Mythbuster Series: No Pain No Gain
Since the 1980s, many people have attached themselves to the adage, “no pain, no gain!”. This notion implies that to make gains within your exercise program, you must push your body to the point of pain, even entertaining the thought that the more pain you cause, the better your results will be. As a physical therapist, I often hear this from patients in the clinic, and I make it a point to correct them and discuss why this phrase is often a source of injury.
Pain as the Body’s Protection Mechanism
Rather than regarding pain during and after your workout as a positive correlation of success, think of it as your body’s warning light. If you continue to work/exercise through pain, you are putting excess stress through your muscles and joints. This stress can result in a traumatic injury (e.g., tearing your rotator cuff with lifting heavy weights) or a chronic issue (e.g., early-onset osteoarthritis from overuse). Remember: pain is your body telling you something is WRONG, and if you feel pain during a workout, STOP. There may be soreness and achiness when beginning a new exercise regime. Soreness is normal as your body begins to adapt to new stresses; however, pain should always be off-limits.
DOMS (Delayed Onset Muscle Soreness)
When you feel achy, sore, and uncomfortable 1-2 days after a workout, you can blame DOMS! As I stated above, when you begin a new exercise routine or increase the intensity/frequency of your workout, soreness is normal. DOMS should not require any medical attention and may last anywhere from 2-5 days, depending on multiple factors. If you continue to have lingering pain, and rest, ice and anti-inflammatories have not helped, consulting a health care professional may be beneficial to you. An excellent way to prevent or limit the intensity of DOMS is to progress yourself into your new workout gradually by increasing intensity and frequency slowly.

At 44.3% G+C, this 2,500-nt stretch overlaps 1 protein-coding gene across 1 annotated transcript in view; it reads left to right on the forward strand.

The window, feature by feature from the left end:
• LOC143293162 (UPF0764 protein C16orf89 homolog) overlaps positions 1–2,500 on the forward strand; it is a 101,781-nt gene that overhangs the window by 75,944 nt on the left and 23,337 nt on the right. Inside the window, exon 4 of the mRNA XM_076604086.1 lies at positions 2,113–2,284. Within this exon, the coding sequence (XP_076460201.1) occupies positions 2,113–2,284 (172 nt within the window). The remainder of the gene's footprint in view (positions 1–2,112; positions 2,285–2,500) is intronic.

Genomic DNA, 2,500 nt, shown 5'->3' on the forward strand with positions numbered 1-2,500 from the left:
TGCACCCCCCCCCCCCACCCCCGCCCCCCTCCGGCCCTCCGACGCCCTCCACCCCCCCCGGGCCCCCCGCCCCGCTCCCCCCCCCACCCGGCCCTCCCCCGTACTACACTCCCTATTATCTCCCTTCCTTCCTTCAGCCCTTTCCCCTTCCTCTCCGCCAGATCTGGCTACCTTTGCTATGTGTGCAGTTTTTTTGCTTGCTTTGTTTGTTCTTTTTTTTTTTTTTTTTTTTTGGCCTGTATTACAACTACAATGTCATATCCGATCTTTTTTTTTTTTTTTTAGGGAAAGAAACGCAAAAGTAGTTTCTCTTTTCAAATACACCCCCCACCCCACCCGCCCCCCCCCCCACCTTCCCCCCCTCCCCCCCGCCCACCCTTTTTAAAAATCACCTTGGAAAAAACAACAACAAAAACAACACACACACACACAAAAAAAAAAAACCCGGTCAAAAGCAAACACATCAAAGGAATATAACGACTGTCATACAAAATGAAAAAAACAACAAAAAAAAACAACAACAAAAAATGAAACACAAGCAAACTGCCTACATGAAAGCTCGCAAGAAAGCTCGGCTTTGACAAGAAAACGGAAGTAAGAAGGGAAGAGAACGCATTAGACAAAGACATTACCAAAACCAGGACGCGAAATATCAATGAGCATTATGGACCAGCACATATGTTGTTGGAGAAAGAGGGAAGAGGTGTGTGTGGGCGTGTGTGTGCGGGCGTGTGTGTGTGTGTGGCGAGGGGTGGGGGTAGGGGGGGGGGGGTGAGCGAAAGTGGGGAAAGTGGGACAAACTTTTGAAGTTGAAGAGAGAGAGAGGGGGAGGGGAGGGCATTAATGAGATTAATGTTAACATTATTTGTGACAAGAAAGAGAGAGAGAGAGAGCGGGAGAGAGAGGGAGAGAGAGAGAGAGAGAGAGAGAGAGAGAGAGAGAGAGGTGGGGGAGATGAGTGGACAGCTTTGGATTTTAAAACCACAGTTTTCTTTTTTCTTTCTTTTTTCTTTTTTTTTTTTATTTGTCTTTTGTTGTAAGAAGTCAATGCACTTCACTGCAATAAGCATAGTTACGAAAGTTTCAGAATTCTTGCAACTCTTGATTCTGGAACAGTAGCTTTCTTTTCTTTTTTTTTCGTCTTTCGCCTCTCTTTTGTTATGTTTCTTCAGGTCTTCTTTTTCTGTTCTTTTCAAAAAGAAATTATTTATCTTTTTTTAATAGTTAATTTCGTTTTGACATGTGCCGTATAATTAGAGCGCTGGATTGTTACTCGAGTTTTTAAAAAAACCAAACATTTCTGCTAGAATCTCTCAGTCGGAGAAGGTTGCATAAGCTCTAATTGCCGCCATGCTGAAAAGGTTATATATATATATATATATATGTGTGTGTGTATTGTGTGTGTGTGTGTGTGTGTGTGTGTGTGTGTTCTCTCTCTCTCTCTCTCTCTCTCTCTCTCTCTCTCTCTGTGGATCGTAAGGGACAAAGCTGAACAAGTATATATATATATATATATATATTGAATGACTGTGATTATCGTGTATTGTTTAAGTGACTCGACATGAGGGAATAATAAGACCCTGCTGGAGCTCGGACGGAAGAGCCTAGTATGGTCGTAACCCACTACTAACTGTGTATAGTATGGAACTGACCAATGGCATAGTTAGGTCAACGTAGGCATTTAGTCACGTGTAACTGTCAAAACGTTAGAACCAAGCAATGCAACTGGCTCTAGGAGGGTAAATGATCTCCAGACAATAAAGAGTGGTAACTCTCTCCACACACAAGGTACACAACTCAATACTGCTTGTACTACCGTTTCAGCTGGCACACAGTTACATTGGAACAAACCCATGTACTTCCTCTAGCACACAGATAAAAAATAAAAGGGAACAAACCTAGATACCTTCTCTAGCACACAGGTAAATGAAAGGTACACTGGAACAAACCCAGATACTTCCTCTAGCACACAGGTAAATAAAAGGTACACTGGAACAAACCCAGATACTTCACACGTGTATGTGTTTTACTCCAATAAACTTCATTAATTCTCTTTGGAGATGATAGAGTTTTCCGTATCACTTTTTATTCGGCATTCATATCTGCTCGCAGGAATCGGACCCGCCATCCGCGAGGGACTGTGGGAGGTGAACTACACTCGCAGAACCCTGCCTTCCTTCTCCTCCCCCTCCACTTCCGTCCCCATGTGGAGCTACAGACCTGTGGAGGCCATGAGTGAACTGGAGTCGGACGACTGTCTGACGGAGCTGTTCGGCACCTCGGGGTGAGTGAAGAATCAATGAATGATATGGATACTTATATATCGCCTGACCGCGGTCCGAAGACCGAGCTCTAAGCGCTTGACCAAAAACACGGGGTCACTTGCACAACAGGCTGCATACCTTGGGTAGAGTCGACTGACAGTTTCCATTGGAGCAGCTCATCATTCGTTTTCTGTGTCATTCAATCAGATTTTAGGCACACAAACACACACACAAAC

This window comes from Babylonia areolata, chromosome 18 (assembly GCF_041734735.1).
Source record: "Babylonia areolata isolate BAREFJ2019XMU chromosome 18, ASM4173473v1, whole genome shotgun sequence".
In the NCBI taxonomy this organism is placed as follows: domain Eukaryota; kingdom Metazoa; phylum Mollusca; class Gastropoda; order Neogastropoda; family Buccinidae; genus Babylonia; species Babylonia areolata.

When is “pain” OKAY?
People have different definitions of what pain is. Feeling a mild to moderate burn in your muscles while exercising is fine and is where DOMS comes in to play. However, if you are having sharp pains, joint swelling, or excessively long periods of fatigue, you are putting yourself at risk for severe injury and overtraining. Understanding the balance between loading your muscles and stressing your joints with a proper amount of activity to avoid genuine pain and the possibility of injury is extremely important. Let’s replace “no pain, no gain” with something more appropriate- “no pain, my gain,” perhaps?
How do you know when to use ice for pain relief or heat?
I will usually say, ice if there is inflammation, swelling, irritation, or if there is soreness after activity throughout your day. I typically recommend heat either to help loosen muscles before exercise if needed, or if a patient is feeling tight/stiff into a particular muscle/area of the body. It can also depend on the injury, so answers to this question can vary. Also, there is some new research suggesting ice may not be appropriate immediately following injury, but the research is not conclusive.